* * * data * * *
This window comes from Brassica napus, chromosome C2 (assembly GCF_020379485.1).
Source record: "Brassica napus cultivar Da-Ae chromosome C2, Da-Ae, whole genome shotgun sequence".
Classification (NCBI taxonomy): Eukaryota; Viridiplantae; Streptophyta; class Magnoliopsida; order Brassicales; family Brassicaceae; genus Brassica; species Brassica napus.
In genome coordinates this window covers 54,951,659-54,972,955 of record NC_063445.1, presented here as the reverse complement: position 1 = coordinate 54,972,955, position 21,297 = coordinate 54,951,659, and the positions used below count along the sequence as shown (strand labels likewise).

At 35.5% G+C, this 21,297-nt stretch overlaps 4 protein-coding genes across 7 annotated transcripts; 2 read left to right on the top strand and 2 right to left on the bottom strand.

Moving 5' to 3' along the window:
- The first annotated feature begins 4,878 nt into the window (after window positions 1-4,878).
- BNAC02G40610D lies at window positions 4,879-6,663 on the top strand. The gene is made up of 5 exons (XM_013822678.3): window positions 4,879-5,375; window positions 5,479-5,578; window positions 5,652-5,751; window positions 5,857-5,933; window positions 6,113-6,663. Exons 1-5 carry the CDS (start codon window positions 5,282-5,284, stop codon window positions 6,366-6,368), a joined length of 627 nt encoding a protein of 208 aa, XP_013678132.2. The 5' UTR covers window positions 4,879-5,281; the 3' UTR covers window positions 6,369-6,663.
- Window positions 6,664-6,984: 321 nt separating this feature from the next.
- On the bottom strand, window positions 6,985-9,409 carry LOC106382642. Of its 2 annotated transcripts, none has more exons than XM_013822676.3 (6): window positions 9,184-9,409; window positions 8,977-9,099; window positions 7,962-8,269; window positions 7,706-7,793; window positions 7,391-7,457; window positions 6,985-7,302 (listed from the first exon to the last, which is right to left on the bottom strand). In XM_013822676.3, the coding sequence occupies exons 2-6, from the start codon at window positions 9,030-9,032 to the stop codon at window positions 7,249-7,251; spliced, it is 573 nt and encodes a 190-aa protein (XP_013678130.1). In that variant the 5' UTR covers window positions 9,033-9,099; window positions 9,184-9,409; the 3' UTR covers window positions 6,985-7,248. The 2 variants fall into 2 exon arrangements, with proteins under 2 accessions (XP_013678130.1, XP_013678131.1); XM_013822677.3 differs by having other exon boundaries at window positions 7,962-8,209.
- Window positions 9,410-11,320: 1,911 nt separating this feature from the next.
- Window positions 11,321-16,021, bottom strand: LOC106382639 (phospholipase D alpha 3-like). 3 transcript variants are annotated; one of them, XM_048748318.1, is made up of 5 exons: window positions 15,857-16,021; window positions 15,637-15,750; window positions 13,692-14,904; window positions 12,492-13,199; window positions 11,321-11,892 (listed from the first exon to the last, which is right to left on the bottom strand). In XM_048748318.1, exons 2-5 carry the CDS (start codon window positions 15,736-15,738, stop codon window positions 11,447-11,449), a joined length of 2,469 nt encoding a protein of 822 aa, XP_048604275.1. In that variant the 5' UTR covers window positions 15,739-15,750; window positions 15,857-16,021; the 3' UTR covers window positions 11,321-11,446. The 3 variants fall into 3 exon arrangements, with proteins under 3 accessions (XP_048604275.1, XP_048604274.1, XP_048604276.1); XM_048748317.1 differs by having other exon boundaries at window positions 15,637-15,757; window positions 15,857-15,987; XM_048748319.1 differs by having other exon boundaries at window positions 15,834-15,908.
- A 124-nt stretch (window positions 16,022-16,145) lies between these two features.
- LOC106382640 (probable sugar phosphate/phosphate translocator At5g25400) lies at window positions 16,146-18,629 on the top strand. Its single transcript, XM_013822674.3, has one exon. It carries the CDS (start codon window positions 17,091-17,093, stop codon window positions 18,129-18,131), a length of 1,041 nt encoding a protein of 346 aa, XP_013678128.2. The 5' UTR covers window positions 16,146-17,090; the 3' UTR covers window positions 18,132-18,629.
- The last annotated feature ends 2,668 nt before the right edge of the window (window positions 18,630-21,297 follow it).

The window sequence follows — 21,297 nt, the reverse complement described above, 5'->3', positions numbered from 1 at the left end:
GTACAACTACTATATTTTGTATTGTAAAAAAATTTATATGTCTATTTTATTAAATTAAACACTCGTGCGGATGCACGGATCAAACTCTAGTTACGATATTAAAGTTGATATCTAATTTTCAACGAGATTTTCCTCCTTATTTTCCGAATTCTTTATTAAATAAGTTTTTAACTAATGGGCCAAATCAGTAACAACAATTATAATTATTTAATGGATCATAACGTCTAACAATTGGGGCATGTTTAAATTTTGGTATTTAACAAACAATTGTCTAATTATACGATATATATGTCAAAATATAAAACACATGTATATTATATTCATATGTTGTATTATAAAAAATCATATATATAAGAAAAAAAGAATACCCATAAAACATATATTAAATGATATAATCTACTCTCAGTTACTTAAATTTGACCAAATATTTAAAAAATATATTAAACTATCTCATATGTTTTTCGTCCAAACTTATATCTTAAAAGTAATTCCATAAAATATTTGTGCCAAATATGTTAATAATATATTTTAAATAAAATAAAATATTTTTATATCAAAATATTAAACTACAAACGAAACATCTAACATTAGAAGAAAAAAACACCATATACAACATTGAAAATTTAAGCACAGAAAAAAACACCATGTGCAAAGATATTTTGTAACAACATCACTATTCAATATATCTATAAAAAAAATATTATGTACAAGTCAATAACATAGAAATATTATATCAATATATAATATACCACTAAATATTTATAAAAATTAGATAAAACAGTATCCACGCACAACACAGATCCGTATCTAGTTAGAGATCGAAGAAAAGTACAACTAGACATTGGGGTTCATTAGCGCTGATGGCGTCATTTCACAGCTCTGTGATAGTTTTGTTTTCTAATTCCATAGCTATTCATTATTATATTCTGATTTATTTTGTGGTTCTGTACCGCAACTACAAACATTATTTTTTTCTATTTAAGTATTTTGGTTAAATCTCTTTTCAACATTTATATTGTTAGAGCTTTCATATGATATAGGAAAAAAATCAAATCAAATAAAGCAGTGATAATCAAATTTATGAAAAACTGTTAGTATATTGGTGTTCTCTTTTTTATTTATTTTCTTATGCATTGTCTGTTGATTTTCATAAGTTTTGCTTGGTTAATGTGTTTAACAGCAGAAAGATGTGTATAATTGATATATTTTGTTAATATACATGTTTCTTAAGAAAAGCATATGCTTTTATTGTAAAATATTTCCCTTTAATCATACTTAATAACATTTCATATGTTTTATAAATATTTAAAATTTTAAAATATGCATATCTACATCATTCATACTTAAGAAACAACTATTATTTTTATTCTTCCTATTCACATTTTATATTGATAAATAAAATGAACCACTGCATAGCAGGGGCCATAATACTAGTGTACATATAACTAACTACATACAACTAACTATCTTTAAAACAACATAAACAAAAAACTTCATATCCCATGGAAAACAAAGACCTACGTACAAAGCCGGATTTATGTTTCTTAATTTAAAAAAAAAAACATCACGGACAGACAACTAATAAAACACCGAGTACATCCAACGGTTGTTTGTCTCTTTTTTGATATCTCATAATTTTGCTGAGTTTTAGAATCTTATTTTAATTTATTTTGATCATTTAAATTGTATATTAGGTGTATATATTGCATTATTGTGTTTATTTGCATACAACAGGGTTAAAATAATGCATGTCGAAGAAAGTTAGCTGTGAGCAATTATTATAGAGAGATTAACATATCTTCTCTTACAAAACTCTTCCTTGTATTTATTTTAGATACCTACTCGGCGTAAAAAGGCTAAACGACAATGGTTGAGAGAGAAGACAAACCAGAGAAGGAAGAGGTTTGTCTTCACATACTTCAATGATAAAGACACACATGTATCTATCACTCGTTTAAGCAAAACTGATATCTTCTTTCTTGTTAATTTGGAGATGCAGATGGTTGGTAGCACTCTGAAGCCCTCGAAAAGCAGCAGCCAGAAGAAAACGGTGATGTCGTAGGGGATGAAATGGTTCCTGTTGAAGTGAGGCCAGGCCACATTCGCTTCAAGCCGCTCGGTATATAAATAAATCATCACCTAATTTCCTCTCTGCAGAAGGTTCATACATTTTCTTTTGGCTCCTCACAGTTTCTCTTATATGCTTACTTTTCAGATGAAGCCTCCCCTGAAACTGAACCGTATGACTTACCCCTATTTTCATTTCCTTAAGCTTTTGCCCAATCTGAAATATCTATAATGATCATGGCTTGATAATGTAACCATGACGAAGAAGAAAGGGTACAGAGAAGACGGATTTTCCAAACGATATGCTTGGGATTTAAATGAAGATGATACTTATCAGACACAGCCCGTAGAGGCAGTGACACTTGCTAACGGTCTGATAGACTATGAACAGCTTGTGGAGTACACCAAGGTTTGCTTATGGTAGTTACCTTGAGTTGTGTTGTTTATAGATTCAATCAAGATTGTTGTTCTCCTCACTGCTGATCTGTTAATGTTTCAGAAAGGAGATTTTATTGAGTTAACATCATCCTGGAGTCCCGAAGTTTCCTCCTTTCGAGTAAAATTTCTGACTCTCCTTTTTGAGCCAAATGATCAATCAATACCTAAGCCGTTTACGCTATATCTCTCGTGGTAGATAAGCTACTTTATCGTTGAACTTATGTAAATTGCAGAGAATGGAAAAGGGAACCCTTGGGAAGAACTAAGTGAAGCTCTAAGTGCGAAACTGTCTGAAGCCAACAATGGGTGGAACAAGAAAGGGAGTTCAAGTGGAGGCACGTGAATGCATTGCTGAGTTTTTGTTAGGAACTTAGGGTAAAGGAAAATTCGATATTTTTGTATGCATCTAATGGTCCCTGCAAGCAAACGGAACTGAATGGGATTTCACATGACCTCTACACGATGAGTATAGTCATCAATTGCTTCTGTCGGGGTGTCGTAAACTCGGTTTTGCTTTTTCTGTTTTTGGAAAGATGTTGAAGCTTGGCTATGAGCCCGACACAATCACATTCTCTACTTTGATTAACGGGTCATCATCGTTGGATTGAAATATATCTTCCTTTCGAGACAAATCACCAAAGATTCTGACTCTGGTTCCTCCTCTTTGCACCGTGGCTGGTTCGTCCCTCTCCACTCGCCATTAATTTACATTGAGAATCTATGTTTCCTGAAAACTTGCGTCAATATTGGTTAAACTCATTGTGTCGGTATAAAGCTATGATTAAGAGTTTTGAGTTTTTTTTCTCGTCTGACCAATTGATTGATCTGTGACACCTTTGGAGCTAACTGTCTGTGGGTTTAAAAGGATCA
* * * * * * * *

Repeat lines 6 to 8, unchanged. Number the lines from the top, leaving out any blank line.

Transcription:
Moving 5' to 3' along the window:
- The first annotated feature begins 4,878 nt into the window (after window positions 1-4,878).
- BNAC02G40610D lies at window positions 4,879-6,663 on the top strand. The gene is made up of 5 exons (XM_013822678.3): window positions 4,879-5,375; window positions 5,479-5,578; window positions 5,652-5,751; window positions 5,857-5,933; window positions 6,113-6,663. Exons 1-5 carry the CDS (start codon window positions 5,282-5,284, stop codon window positions 6,366-6,368), a joined length of 627 nt encoding a protein of 208 aa, XP_013678132.2. The 5' UTR covers window positions 4,879-5,281; the 3' UTR covers window positions 6,369-6,663.